Suspension (chemistry)

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Example of a suspension: blood
Example of a suspension: Hefeweizen beer

A suspension ( Latin suspendere , to hang up , to let it in suspension) is a heterogeneous mixture of substances made up of a liquid and solid bodies (particles) finely distributed in it . A suspension is a coarsely dispersed dispersion and tends to sediment and phase separate. The solids are "suspended" in the liquid phase .

In materials science or in natural occurrences, suspensions in water are also referred to as slurries or (from English) slurry . They are divided into “coarse” suspensions (particle size 0.1 mm to 1 mm, e.g. chalk sludge) and “fine” suspensions (particle size 1 µm to 100 µm, e.g. milk of lime). Even more finely dispersed particles (smaller than 1 µm) are dispersions, smaller than 1 nm are molecular dispersions.

Suspensions or dispersions in polymer chemistry are finely dispersed polymer products obtained by suspension polymerization , for example polyacrylates or vinyl acetates .


If a suspension is left to stand, a solid with a greater density than the pure liquid (in contrast to a solution ) sinks slowly to the bottom and forms a sediment (sedimentation) with the particle size not too small . The supernatant liquid can be poured off ( decanted ) and thus the solid (sediment) separated from the liquid (decantate) . By adding so-called thixotropic agents or surface-active substances , sedimentation can be slowed down, and by adding flocculants it can be accelerated.

The stability of a suspension can be defined with a sedigraph . This measures the sinking speed of different particles according to Stokes' law .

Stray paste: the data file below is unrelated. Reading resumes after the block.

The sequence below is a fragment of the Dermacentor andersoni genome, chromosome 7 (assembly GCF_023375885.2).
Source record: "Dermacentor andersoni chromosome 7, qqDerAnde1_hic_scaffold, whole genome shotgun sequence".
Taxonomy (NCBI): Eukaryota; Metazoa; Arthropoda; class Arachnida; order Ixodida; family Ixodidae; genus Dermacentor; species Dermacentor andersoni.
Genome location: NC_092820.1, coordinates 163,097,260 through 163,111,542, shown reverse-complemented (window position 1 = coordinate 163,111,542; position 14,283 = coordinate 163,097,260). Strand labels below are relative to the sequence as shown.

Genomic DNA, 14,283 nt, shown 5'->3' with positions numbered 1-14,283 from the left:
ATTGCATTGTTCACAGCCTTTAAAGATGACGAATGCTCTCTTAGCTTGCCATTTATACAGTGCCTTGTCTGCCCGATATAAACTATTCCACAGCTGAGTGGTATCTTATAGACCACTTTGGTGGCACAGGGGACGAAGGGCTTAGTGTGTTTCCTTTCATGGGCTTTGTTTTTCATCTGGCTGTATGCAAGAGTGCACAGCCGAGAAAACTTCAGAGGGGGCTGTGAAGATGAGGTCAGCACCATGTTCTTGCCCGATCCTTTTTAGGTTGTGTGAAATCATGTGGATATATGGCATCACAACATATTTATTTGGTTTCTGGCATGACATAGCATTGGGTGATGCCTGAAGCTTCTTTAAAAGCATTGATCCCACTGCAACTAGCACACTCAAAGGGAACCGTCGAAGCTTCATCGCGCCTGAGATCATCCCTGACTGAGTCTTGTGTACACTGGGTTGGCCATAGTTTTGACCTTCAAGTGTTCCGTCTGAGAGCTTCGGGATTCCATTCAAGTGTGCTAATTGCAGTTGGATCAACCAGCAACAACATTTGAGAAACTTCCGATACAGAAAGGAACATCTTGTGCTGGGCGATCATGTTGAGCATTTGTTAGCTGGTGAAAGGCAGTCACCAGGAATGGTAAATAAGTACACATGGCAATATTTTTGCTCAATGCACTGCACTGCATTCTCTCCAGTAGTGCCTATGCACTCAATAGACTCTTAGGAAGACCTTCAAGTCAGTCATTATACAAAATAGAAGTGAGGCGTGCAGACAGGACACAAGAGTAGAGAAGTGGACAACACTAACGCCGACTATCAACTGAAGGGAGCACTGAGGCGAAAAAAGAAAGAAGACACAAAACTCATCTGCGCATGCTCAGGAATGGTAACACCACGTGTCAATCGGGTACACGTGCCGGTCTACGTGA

The smaller a particle, the lower its density and the higher the viscosity of the liquid, the slower the sedimentation takes place. The shape and structure of the particles and other properties of the particles and liquid also influence sedimentation.

The sedimentation can be accelerated by centrifugation .

One method for determining the material properties or the particle size and their distribution is ultrasonic attenuation spectroscopy .


Examples of suspensions are:

The liquid part of the suspension is often not a pure substance, but in turn a mixture: The carrier liquid can also be a solution , an emulsion or an unsedimented dispersion . Example: In sweetened milk cocoa, particles of cocoa components are suspended in a liquid that is an aqueous sugar solution and at the same time an aqueous fat emulsion. A sugared cocoa drink is therefore a "dispersion in a sugar solution".

Cow's milk is a dispersion of milk fat and protein in water. Other suspensions that look “milky” are also called “-milk”, for example

  • Glacier milk , a slurry of rock debris in glacier water,
  • Lime milk , a suspension of slaked lime in water,
  • Scouring milk , powdery scouring agents mixed with surfactant solutions or solvents.

Suspensions in pharmaceuticals

For medical suspensions, insoluble powders such as pharmaceuticals are suspended in carrier liquids. In contrast to a complete solution , the immiscibility of the constituents can lead to segregation due to the sinking of the solid particles due to gravity . From a macroscopic point of view, suspensions are therefore only homogeneous if they can be shaken up easily and quickly.

Such suspensions are used either externally or internally, for example on the skin, on the eye, in the body orifices or also intramuscularly.

Classification in the scheme of chemical substances

Schematic classification of the substances
Pure substance
mixture Mixture of several
Mixture with metallic properties ,
contains at least one metal
Solidliquid ,
gas dissolved  in a liquid
Gaseous bubbles in
a liquid
Rigid foam
Gaseous bubbles in
a solid
Solid particles in
a liquid
Mixture of several
immiscible liquids
mixture of several not
mixable solid
Solid particles
in a gas
Liquid particles
in a gas

See also

Individual evidence

  1. Gerhart Jander, Ewald Blasius: Textbook of analytical and preparative inorganic chemistry. Except for the quantitative analysis . 12th edition. 1983, ISBN 3-7776-0439-9 , pp. 91 .
  2. Use of used slurry for wire sawing without reprocessing. .